Tag Archives: Smooth Bee

Live Review – Nice & Smooth

Photo By Karen “InchHigh” Dabner McIntyre

Venue: The Jazz Cafe, London  Date: 4 March 2012

I’m going to cut to the chase here and go on record as saying that legendary duo Nice & Smooth’s one-off show at London’s Jazz Cafe was one of the best gigs I’ve been to in a long, long time. The undeniable chemistry, animated rhymes and party-starting beats heard on so many of the Bronx pair’s late-80s / early-90s classics always seemed tailor-made for the stage, but the question many heads might have been asking themselves as they entered the venue was whether Greg N-I-C-E and “the black Blake Carrington” Smooth Bee could capture that same infectious energy from some twenty years ago?

Arriving onstage to the sound of Doug E. Fresh’s timeless 1986 anthem “Play This Only At Night”, Smooth Bee (dressed in white felt bowler hat, dress shirt and suit jacket) and Greg Nice (in similar attire) immediately launched into the 1991 banger “How To Flow”. Before the audience even knew what was happening, Greg Nice had jumped offstage and was in the crowd, dancing, rapping and giving out high-fives to anyone within arm’s reach. “Sometimes I Rhyme Slow” soon followed, with the track’s trademark Tracy Chapman sample drawing cheers from the crowd and Nice putting an amusing x-rated spin on the song’s hook.

The pair’s contrasting personalities worked just as well onstage as they have done on wax over the years, with the rambunctious Greg Nice bursting with energy as he jumped and shouted across the stage, whilst Smooth Bee chose instead to saunter through the performance, smiling widely and delivering his rhymes in his inimitable slick vocal tone, clearly enjoying the fact that the crowd knew his verses from cuts such as “Cake & Eat It Too” and “Return Of The Hip-Hop Freaks” word for word.

Aside from the beats and rhymes, the duo’s constant flow of industry stories and amusing exchanges kept the audience upbeat and entertained. From recalling their early beginnings as beat-boxer for T La Rock and ghost-writer for Bobby Brown respectively, to Greg Nice telling career tales involving Mary J. Blige, Chuck D and Jay-Z with Dolemite-like style, the pair held the attention of the crowd with apparent ease.

With the good times rolling, what happened during the duo’s performance of their 1992 Gang Starr collabo “Dwyck” was as unexpected as it was moving. Halfway through his verse it initially seemed that Smooth Bee may have forgotten his own lyrics, with the emcee faltering during certain lines. But it quickly became apparent that the NY legend was overcome with emotion. “Guru was my motherf**kin’ heart,”said Smooth, fighting to hold back genuine tears as he reminisced on one of Hip-Hop’s greatest talents. It was a poignant moment, with Greg giving his man a supportive hug before Smooth then said he wanted to perform the undisputed classic again from the top which sparked rapturous applause.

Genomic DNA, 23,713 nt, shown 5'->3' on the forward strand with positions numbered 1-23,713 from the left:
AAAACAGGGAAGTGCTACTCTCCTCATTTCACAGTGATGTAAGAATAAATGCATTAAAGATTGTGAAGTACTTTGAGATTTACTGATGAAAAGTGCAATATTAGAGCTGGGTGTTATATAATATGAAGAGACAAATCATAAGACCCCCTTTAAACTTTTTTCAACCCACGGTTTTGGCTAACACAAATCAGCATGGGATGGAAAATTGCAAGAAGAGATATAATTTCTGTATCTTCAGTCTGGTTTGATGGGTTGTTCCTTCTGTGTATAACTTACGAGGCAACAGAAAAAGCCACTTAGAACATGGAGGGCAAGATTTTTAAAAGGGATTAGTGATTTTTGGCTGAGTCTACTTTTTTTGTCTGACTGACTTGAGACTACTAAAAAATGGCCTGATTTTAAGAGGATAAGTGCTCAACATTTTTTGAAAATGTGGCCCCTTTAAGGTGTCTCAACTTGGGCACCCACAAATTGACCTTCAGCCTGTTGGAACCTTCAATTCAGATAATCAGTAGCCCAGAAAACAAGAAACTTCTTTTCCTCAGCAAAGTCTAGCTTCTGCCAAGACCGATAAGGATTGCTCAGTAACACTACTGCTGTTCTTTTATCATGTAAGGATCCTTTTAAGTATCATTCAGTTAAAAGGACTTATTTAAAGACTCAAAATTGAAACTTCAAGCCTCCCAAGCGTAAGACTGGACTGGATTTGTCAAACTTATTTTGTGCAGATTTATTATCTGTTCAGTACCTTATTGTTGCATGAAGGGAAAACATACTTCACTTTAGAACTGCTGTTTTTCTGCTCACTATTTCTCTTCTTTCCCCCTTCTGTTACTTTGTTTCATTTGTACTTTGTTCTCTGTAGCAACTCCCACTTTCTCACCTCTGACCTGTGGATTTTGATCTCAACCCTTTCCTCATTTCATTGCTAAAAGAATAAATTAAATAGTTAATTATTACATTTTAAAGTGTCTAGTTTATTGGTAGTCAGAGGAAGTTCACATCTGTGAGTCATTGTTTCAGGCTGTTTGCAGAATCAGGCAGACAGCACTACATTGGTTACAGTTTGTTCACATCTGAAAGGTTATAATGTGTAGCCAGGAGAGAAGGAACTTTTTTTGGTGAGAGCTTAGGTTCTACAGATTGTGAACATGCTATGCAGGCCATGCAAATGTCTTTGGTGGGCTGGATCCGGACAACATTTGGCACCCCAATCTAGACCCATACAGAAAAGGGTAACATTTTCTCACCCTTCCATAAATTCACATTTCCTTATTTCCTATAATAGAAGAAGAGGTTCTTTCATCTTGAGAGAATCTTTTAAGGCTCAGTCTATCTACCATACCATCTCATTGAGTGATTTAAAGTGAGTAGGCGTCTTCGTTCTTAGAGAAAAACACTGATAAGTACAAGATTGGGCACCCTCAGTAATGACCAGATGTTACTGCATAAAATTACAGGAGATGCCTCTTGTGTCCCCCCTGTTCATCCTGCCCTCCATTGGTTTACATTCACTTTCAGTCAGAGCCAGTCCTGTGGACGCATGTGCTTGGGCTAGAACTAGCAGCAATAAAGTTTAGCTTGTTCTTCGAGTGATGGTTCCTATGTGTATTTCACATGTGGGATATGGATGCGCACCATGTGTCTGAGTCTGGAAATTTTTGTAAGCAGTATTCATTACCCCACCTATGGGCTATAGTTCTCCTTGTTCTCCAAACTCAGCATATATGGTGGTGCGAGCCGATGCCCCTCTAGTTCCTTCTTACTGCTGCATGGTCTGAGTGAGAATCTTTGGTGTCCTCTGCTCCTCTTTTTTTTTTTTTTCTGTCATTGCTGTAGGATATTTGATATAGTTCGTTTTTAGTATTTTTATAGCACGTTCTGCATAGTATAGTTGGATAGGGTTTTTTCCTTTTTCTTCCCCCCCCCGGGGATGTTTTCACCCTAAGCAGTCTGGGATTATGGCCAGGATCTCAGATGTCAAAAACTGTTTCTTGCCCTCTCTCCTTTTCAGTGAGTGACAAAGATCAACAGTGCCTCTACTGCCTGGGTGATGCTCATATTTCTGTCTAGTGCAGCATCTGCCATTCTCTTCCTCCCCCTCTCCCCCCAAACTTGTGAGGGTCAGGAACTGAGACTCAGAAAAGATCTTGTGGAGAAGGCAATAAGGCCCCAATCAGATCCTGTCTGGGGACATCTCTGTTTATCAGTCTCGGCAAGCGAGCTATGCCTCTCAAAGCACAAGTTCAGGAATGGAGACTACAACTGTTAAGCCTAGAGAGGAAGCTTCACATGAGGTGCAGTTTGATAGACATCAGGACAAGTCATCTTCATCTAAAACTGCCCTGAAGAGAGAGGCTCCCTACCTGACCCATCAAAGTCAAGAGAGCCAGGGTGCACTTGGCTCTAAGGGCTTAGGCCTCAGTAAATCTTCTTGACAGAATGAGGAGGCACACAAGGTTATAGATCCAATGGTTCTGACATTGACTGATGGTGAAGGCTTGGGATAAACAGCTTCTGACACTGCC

Following this memorable scene, Nice & Smooth then proceeded to lead the crowd in singing along to the brilliant “Hip-Hop Junkies” and first album favourite “Early To Rise”, before they returned to drop an acappella version of “Harmonize” as an encore and take their final bows.

It’s always difficult to fully communicate the atmosphere and feeling of a live event in a written review, something which is even more apparent in this instance. Part old-school house party, part stand-up comedy routine, part gospel church sermon, but all Hip-Hop, Nice & Smooth delivered a spectacle of a show that will surely be remembered vividly by all those in attendance for a long time to come.

If you weren’t there, you missed a night destined for the history books.

Ryan Proctor

Smooth Bee delivers an emotional tribute to Gang Starr’s Guru while performing “Dwyck”.

New Joint – Nice & Smooth

Nice & Smooth – “No Delayin'” (Lyrics To Go Ent. / 2011)

This is a dope concept – making a brand new video for a classic old-school track that didn’t have an accompanying clip back-in-the-day – Greg Nice and Smooth Bee are the first up to bat with this cut from their 1989 self-titled debut album.

Hip-Hop Junkies – Greg Nice / DJ Eclipse / Torae

Greg Nice interview with DJ Eclipse and Torae on their Sirius show “Rap Is Outta Control”.

Ever wondered where the title of Nice & Smooth’s classic collabo with Gang Starr “Dwyck” came from? Greg N-I-C-E fills in the blanks…

Step By Step – Nice & Smooth

Greg Nice and Smooth Bee circa 1991 speaking on working with Bobby Brown and recording their sophomore album “Ain’t A Damn Thing Changed”.

Thursday Throwback (Part 24) – Nice & Smooth

Nice & Smooth – “Old To The New” ( RAL / 1994 )

It’s hot outside and this joint always reminds me of the summer of 94 when my friends and I had nothing better to do than chase girls, hang out, tell mother jokes and debate the brilliance of debut albums from Nas, Jeru The Damaja and Outkast.

Shoutout to the homies DB and DJ Maniphest who I know will each be cracking a colgate-grin whilst watching this clip.

Plus, if you didn’t know already, this is, of course, where the name for this blog came from.

Ain’t A Damn Thing Changed – Nice & Smooth

Footage of Nice & Smooth performing their classic 1991 single “Hip Hop Junkies” at Lord Finesse’s recent birthday jam in Japan.